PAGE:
From rebellion to reform

Image and reality in the Bolivia of Evo Morales

ON DECEMBER 6, 2009, Evo Morales won a decisive mandate for a second term in office with an astonishing 64 percent of the popular vote.1 The turnout was close to 90 percent.2 This latest electoral victory marked the peak of a wave of successes in the polls, including 67 percent support for his administration in the recall referendum of 2008, and 61 percent approval of the new constitution in a popular referendum held on January 25, 2009.3

The December 2009 elections represented the most profound level of institutional consolidation in the apparatuses of the state for any political force in recent Bolivian memory. Morales is the first president in Bolivia to be reelected in successive terms, and the first to win with a larger percentage of votes when elected for a second term.4 For the first time since the 1952 National Revolution, a party won a massive majority and control of both houses of the legislature, providing the Movimiento al Socialismo (Movement Toward Socialism, MAS), with the power, among other things, to reconfigure the reactionary judiciary. The MAS controls 25 of 36 Senate seats, and 82 of 130 seats in the House of Deputies.5

Morales also made important gains in the departments of the media luna, the heartland of the country’s autonomist right wing. In Tarija, Morales actually won a majority of votes, and in Beni, Pando, and Santa Cruz, he increased his support substantially. Most importantly in this regard, he won 41 percent of the popular vote in the department of Santa Cruz, the principal axis of the eastern bourgeois bloc.6 In the departmental elections for governors, mayors, and departmental assemblies held on April 4, 2010, moreover, the tide continued to turn in favor of the MAS. Of the nine governorships, the MAS won six (Chuquisaca, La Paz, Cochabamba, Oruro, Potosí, and Pando) and lost three to right-wing oppositions (Tarija, Santa Cruz, and Beni). This represented a significant shift from merely three MAS governorships (Chuquisaca, Potosí, and Oruro) in the 2005 departmental elections. What is more, the race was tight in Tarija and Beni, and reasonably close in Santa Cruz. The winning opposition won 49, 53, and 43 percent to the MAS’s 44, 38, and 40 percent in Tarija, Santa Cruz, and Beni, respectively.7

The post-election scenario
The current conjuncture, at the close of the latest electoral cycle and in the midst of the opening months of the government’s second term, provides an ideal time once again to take stock of image and reality in contemporary Bolivian political economy. Unfortunately, on both the right and the left internationally, hyperbole has often substituted for serious reflection and analysis of the Bolivian scenario. In the weeks before the elections, for example, Judy Rebick, a prominent figure on the Canadian left who recently traveled to Bolivia, suggested that the MAS government is

reinventing democratic socialism. They are in the process of creating a pluri-national state with equal rights for all nations and people, redistributing land, providing free health and education for everyone, creating what they call a pluri-economy that includes public, private, co-operative and communitarian. In four years of power they have eliminated illiteracy, reduced extreme poverty by 6 percent, instituted a senior’s pension for the first time, nationalized hydrocarbons and achieved a 6.5 percent economic growth. They are showing that a government that acts in the interests of the majority really can succeed and that an alternative is truly possible.8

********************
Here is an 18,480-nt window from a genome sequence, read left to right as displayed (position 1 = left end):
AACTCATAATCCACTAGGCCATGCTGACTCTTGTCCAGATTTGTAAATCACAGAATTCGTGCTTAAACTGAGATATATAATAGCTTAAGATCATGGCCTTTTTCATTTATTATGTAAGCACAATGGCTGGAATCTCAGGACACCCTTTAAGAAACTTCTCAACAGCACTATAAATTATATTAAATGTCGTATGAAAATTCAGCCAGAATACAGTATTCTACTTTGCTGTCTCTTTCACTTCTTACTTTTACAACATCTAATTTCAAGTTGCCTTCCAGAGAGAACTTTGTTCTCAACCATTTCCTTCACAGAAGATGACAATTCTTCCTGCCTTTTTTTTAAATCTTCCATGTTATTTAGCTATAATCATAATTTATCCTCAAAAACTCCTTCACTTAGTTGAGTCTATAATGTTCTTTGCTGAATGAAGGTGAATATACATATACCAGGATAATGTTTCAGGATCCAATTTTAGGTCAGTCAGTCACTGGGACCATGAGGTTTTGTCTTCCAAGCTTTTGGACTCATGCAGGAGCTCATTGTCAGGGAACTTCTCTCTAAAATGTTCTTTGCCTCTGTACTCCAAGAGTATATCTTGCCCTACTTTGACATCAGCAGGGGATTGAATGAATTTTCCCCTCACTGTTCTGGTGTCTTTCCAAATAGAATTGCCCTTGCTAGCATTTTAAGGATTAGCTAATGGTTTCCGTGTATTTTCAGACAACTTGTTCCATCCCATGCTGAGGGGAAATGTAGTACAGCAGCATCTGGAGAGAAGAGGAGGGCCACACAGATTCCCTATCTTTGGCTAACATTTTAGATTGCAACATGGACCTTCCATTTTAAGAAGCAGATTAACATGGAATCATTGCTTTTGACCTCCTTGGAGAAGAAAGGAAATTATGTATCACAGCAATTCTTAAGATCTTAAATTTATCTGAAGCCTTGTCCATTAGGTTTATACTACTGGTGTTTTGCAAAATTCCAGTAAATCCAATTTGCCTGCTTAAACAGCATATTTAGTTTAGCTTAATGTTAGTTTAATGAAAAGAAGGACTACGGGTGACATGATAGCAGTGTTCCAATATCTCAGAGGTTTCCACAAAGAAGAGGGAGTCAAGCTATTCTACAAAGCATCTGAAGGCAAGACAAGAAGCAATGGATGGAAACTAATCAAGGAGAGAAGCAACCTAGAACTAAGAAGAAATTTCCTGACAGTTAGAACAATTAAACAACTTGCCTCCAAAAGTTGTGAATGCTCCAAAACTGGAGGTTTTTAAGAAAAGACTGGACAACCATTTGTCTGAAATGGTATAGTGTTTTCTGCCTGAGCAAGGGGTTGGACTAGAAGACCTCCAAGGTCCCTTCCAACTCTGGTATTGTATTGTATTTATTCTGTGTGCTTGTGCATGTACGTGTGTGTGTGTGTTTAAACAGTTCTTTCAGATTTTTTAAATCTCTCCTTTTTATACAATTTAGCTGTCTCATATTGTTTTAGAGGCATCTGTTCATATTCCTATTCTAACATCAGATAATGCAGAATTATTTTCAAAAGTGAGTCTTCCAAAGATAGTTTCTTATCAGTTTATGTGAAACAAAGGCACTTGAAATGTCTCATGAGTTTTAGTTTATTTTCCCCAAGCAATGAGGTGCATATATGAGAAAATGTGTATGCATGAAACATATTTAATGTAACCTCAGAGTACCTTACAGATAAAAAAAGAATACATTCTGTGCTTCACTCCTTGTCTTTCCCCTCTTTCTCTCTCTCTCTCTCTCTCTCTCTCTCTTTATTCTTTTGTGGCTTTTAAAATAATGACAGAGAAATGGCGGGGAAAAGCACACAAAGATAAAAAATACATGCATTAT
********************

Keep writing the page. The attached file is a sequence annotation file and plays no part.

Naomi Klein, one of the most prestigious voices of the global justice movement, remarked, “Bolivia is in the midst of a dramatic political transformation, one that has nationalised key industries and elevated the voices of indigenous peoples as never before.”9

The Canadians were not alone. In various Latin American countries, leftists greeted the victory of Morales in Bolivia as an unequivocal advance toward socialism. Atilio Borón, a well-known Argentine intellectual, suggested that Bolivians had just elected “a President committed to the construction of a socialist future for his country.”10 For Mexican radical Ana Esther Ceceña, the continuation of the Morales–García Linera administration for an additional four years signified an opportunity to “deepen a creative pathway which does not repeat the exhausted roads of developmentalism,” but rather “invents fresh pathways” toward the “conceptualization and construction of no-capitalism.” She asks, rhetorically: “Will Bolivia be the example which offers the key for beginning that new era of humanity, the era of living well [vivir bien] in no-capitalism?”11

Communitarian socialism?
These positions were reflections of Morales’s recent rhetorical embrace of what he now often refers to as Bolivia’s advance toward “communitarian socialism.” Addressing the crowds amassed outside the Presidential Palace in La Paz following his December 2009 election victory, for example, Morales noted that the win provides a space and opportunity to “accelerate the process of change and deepen socialism.”12 Later that month, at the climate talks in Copenhagen, Morales served as a beacon of hope for activists raging in the streets against the hypocrisy, arrogance, and suicidal tendencies of powerful state leaders who were consigning the future of the world’s eco-systems to oblivion in secret corridors and meeting rooms.13